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In/Visible Truths
The Photographic Work of Clara Gutsche, Adrian Piper and Allyson Clay

Allyson Clay: My Sense of Place
Allyson Clay: My Sense of Place

Allyson Clay, Untitled I (My Sense of Place) detail, 1997.
Immediately obvious is the glowing colour emanating from the smooth surface of the light boxes, which directly contrasts the textured surface of paintings. This format brings to mind an expensive advertising campaign. The images though, contradict any advertiser’s usual seduction methods. Rather, the viewer becomes conscious of art historical referencesthe ornate sofa in Manet’s Olympia1, rich colour and pattern of Matisse’s Orientalism2, and the reclining figure objectified throughout painting’s history, the odalisque.3

But it is the robed figure of Clay that captures the viewer’s attention. In one light box image, she is curled up comfortably on the sofa with her back to the viewer; the next sees her leaving the frame; and the third finds her gone. Ostensibly, she ignores, dismisses and rejects whoever is watching. Is such behaviour rude or is it a proactive stance to counter the objectifying gaze?

Allyson Clay: previously swallowed
Allyson Clay: previously swallowed

Allyson Clay, Untitled II (previously swallowed small artifacts)detail, 1997.
The wall text offers some clues. The words seem like an internal monologue, perhaps the thoughts of Manet’s mute bartender in A Bar at the Folies-Bergères4 (1881-82), or her contemporary equivalent. The text also refers in an oblique way to the details of the photographs. For example, the image of the hand with a sharp object begins to resonate when linked to the text, “She said with a slight exhalation of breath she can produce previously swallowed small artefacts in perfect condition.” As does the sumptuously robed departing woman, who drops her book and states, “I have the feeling I’m not where I’m supposed to be.” Do these couplings refer to the mundane tasks and responsibilities of “kept” women? Does her admission, “The daydreams I’m having infect my sense of place,” hint at a desired emancipation or does the vacated room state its occurrence? Clay offers no definitive answer, but her work requires us to ask the questions.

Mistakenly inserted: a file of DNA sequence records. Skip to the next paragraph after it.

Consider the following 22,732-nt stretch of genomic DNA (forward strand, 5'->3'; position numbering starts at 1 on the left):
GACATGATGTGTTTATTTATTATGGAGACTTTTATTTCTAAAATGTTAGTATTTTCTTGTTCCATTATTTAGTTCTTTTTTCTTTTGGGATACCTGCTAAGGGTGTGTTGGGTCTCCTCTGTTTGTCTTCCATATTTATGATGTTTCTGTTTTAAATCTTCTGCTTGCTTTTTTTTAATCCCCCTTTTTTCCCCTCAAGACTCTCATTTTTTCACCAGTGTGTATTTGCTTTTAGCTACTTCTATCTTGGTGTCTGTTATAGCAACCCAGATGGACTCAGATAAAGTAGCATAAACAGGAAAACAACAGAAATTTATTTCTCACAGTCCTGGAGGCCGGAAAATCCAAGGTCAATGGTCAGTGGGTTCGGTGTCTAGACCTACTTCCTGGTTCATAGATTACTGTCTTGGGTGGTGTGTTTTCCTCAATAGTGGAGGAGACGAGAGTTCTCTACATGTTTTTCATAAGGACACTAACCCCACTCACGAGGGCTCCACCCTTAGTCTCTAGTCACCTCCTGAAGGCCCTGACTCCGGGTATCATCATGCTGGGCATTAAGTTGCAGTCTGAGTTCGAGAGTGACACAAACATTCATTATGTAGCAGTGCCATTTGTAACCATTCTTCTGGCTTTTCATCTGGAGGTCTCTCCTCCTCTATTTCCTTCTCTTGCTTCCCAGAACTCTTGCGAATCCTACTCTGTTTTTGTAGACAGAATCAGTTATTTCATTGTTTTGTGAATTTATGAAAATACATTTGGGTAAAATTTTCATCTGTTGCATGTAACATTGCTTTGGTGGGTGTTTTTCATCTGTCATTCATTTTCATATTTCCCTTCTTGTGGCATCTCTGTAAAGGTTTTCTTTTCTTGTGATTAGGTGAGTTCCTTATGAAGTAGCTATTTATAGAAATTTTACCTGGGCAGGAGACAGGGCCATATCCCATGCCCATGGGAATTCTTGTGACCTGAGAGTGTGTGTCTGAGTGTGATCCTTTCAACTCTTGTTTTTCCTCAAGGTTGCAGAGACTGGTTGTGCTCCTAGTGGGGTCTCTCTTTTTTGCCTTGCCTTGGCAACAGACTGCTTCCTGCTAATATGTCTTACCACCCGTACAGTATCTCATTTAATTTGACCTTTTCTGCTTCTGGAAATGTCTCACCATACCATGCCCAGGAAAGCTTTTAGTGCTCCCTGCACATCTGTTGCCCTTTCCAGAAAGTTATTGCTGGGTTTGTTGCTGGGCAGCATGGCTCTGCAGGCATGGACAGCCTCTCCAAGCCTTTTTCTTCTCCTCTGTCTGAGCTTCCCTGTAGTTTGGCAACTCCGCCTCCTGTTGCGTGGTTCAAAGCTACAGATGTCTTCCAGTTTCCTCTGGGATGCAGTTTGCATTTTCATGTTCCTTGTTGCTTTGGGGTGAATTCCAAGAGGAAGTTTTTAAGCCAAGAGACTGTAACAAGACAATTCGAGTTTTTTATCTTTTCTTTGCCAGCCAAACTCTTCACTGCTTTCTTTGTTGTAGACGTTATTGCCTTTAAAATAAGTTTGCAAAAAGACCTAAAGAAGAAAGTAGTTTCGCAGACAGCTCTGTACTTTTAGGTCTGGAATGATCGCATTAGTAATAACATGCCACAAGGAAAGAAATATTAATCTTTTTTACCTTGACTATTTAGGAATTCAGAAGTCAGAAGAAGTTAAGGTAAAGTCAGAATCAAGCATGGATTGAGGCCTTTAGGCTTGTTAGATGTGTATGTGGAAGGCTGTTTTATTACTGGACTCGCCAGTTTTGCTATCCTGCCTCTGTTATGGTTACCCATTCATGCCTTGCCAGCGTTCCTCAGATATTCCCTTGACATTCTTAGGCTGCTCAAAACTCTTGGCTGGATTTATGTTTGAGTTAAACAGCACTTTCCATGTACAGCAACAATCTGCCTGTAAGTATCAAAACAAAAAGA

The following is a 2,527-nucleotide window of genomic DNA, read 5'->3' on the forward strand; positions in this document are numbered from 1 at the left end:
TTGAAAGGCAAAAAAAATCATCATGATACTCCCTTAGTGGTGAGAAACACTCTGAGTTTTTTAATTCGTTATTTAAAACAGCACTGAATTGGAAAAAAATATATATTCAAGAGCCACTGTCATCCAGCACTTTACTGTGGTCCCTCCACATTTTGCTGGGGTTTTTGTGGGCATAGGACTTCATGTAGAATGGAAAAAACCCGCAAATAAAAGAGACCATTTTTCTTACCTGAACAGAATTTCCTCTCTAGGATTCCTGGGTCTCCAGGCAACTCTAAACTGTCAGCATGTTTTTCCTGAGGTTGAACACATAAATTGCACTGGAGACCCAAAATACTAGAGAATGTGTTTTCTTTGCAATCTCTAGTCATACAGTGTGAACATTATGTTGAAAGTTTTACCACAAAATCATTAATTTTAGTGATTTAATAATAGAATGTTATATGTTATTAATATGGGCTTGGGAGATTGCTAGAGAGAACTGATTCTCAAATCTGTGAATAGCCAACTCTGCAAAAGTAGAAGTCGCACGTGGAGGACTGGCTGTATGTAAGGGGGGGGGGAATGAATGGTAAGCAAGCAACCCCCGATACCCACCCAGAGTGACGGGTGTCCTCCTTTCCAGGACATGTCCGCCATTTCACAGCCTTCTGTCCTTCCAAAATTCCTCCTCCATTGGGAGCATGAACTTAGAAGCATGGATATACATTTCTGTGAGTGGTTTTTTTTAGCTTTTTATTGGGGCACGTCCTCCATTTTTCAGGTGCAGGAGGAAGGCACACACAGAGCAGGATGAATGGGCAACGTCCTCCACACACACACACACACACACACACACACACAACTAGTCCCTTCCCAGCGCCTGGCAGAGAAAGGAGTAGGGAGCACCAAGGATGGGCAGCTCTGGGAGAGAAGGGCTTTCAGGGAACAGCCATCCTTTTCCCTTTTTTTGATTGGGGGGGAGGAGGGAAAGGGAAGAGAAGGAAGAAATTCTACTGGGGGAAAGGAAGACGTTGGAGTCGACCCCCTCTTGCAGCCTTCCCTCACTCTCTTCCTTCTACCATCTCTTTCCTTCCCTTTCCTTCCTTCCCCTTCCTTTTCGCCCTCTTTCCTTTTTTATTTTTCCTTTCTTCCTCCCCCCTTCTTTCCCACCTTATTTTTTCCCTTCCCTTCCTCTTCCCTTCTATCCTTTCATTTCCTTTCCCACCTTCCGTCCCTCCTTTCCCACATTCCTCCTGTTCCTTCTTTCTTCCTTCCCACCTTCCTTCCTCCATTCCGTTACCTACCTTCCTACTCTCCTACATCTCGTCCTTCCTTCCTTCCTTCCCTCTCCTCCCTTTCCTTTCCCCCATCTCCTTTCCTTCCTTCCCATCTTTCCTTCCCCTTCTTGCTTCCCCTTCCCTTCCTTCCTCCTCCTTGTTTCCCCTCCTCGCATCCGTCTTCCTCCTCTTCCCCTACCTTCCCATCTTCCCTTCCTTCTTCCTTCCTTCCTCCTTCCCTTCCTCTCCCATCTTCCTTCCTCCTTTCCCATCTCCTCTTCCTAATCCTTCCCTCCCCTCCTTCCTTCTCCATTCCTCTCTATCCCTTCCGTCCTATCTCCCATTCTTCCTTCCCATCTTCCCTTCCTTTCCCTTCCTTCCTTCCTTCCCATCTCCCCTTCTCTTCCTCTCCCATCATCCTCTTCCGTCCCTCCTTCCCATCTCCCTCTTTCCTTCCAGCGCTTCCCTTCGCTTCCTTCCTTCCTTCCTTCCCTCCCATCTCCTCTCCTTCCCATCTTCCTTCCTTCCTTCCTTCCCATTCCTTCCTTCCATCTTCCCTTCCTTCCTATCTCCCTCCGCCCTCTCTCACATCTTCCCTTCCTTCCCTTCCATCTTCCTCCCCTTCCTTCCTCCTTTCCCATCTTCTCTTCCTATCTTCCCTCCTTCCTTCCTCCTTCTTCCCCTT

Allyson Clay: self portrait
Allyson Clay: self portrait

Allyson Clay, Untitled III (self portrait) detail, 1995-1998.
In an age of digital media and media savvy, we know that nothing is as it seems; yet the prevalence of simplified, sexualized, and idealized female imagery in our contemporary media continues to shape our attitudes and undermine the lived experience of women. Gutsche, Piper and Clay critically engage this disconnect between what we as women know, and what we are encouraged to believe. Attending to issues of identity, visibility, and choice, along axis of gender, race, and age, these artists’ representations of their subjects validate lived experience over collective myth. Over the last three decades, with an astute awareness of image-making’s power to propagate ideology, Gutsche, Piper and Clay have provided answers as to how it is possible to respectfully represent the diversity of women and their experiences.

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1. Edouard Manet's Olympia (http://www.jssgallery.org/Other_Artists/Manet/Olympia.htm). Last verified: 15 October 2005.

2. oberlin.edu on Henri Matisse (http://www.oberlin.edu/allenart/collection/matisse_henri.html). Last verified: 15 October 2005.

3. Titian’s Venus d’Urbano (http://www.jssgallery.org/Other_Artists/Manet/Olympia_in_Juxtaposition.htm). Last verified: 15 October 2005.

4. Manet, A Bar at the Folies-Bergères (1881-82) (http://www.ski.org/CWTyler_lab/CWTyler/Art Investigations/Manet.FoliesBergeres/Manet.FoliesBergeres.html). Last verified: 15 October 2005.

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